Do you remember in school when your teachers used say that imitation is the highest form of flattery?
Maybe that didn’t happen to you, but I can remember hating it when a kid next to me would copy my drawing, cupcake decoration or science project and claim it was his own idea. That said -- no matter where you fall on the flattery spectrum -- here at Kiva we think copycats are great.
Let me explain. Over the past year, Kiva has launched partnerships with a number of organizations that are testing exciting innovations in the field. They’re lending to previously excluded populations (like widows or refugees), piloting products like 10-year microforestry loans, leasing smartphones to community knowledge workers, and generally putting themselves out there with no precedents. All of this innovation is just that -- innovative -- because it’s new, it’s hard, and in many cases it’s risky.
That’s why it’s so important that when something “works” and proves to be viable, we really want other people to notice. And when possible, we want them to copy us. In development circles, it’s called the “Demonstration Effect”
-- the idea that proof of concept will lead to more people putting theories to work, scaling prototypes, and mass-producing solutions to the world’s toughest challenges. At Kiva, we’re all about giving great ideas the fuel they need until the Demonstration Effect kicks in and takes hold.
Here’s a story about how one instance of the Demonstration Effect could make a big difference for one of our partners in Kenya:
is a prime example of Kiva’s new type of partnerships. It’s not a microfinance institution, but it’s figuring out how to use loans to improve sanitation in urban slums. The company constructs clean and branded “Fresh Life” toilets that it sells to local entrepreneurs living in Nairobi’s slums, where millions of people live without access to safe sanitation. These entrepreneurs, who are currently being funded on Kiva, can generate income from charging a nominal fee for people to use their toilets. This sounds good, but few people can afford to purchase a toilet upfront, and Sanergy has limited working capital to extend to entrepreneurs for this purpose.
. In 2012, we partnered with Sanergy to offer loans to Fresh Life Operators, enabling the company to scale its toilet distribution more quickly, and helping entrepreneurs make money while providing a safe sanitation option to hundreds of more people. (You can read more about the Kiva / Sanergy partnership here
Before approaching Kiva, Sanergy tried a number of options to secure funding for its toilet Operators. First, the staff went to local microfinance institutions (MFIs). But this proved challenging. Even when they were able to get the attention of MFI management, the initial excitement didn’t turn into action.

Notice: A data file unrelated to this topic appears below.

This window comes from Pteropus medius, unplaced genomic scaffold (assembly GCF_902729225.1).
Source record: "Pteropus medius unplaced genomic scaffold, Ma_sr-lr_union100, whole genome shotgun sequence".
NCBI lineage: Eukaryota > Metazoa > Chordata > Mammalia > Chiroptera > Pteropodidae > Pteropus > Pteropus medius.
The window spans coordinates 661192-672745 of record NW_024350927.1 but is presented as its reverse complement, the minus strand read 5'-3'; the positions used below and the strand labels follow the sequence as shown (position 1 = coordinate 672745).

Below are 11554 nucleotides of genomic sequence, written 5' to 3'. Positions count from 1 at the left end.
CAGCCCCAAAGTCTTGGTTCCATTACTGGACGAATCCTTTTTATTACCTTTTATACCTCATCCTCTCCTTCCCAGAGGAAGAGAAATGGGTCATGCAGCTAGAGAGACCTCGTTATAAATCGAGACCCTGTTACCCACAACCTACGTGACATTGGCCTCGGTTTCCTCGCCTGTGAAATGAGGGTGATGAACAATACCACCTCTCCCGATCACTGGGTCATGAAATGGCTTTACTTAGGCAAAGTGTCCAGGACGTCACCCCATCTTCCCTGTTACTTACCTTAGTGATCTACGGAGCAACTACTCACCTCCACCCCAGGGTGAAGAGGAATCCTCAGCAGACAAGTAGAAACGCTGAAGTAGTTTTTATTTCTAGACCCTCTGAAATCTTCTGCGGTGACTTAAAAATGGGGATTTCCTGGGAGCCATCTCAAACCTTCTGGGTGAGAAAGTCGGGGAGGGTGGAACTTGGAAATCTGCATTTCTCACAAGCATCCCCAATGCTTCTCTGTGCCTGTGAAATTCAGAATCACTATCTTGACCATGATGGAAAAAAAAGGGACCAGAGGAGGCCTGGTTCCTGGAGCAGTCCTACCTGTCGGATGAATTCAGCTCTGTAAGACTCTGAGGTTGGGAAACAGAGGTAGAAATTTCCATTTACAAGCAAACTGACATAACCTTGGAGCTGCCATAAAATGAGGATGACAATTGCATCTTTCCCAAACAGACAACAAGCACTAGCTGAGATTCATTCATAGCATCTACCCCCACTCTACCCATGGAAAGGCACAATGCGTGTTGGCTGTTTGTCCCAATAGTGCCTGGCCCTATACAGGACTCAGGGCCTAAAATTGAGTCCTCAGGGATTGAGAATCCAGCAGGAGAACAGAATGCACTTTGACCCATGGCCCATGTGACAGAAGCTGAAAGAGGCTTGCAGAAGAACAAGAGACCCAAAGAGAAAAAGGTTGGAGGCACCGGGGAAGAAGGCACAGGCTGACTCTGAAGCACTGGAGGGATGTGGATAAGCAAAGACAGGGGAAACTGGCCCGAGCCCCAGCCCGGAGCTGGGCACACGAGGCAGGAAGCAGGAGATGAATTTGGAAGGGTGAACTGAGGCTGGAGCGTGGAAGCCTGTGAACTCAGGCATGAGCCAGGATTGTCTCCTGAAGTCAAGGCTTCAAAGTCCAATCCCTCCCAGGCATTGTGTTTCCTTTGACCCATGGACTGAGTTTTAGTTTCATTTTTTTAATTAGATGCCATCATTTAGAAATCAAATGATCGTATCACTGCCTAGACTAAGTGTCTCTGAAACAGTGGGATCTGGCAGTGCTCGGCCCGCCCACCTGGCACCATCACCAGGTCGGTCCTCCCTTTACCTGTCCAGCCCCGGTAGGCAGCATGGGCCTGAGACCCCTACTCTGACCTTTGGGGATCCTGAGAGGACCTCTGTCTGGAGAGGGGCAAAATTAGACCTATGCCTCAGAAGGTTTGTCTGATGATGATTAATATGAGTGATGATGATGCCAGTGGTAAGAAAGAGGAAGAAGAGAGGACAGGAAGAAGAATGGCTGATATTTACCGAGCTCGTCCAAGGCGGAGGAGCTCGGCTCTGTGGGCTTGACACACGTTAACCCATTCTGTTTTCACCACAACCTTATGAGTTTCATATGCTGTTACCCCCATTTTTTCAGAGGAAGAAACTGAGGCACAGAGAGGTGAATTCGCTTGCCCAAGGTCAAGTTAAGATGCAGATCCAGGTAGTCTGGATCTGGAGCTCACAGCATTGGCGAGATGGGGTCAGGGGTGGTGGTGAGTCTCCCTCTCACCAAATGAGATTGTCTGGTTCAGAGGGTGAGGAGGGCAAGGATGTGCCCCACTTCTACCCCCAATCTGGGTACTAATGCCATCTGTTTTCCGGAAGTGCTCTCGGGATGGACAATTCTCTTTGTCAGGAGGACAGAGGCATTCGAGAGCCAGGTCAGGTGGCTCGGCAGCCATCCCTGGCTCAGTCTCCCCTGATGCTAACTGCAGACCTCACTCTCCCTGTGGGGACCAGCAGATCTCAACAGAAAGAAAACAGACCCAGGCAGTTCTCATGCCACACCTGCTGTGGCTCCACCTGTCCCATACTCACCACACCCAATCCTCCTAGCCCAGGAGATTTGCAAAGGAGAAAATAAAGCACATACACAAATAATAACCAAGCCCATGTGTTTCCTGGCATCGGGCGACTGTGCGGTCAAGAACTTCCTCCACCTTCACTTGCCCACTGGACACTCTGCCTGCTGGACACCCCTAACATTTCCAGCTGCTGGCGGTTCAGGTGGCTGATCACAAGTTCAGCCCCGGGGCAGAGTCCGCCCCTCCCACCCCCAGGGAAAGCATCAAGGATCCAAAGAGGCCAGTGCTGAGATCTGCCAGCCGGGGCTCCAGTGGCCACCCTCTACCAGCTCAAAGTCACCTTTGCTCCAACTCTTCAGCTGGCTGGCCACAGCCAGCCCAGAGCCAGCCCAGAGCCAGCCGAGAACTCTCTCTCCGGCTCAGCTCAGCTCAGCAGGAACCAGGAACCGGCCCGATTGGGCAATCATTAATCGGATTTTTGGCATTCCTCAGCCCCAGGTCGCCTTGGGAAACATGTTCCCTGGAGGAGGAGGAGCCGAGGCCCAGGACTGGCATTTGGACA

As Lindsay Stradley, Sanergy co-founder, explains, "While we received support from our early microfinance bank partners' senior managers, the average loan officer was not incentivized to support innovative social businesses like Fresh Life over standard working capital loans for a steady business.” Little headway was made.
Since partnering with Kiva and showing success with its initial group of borrowers, Sanergy has attracted interest from a handful of MFIs that see the system’s potential. In other words, these MFIs are seeing what’s working and trying to reproduce the success. A group of MFI staffers recently visited Sanergy’s facilities, and the company aims to secure partnerships with five MFIs by the end of 2013.
David Auerbach, Sanergy co-founder, explains: “Two months ago, MFIs started coming to us. First, one of the largest MFIs in Kenya brought its top 11 lending group chairs to our office to experience our work. Another referred 15 potential entrepreneurs to us, then invited us to present to 100 group leaders.”
Here at Kiva, we’re delighted to hear stories like this one. While funding Sanergy directly is important and has given the organization the capital it needs to get things up and running, at a large scale, it will make sense for them to work directly local MFIs also. Local MFIs offer greater penetration into the communities which Sanergy serves. Therefore, they can help Sanergy’s sales team out in a big way and, of course, that means more people will get hygienic sanitation.
If the MFIs near Sanergy do decide to take up the loan program, an interesting thing will have happened. By managing the initial loans themselves (without the help of the banks), Sanergy assumed the risk that an MFI would have faced to test a new loan product. Having assumed this risk and overcome the barriers to proving the concept, the loan product is now more investment ready -- and may eventually reach a scale that merits large-scale support from local lenders. At least that’s our hope. And Kiva will have helped give Sanergy the jumpstart it needed.
Have questions about Sanergy? About the Demonstration Effect?
Send them our way at email@example.com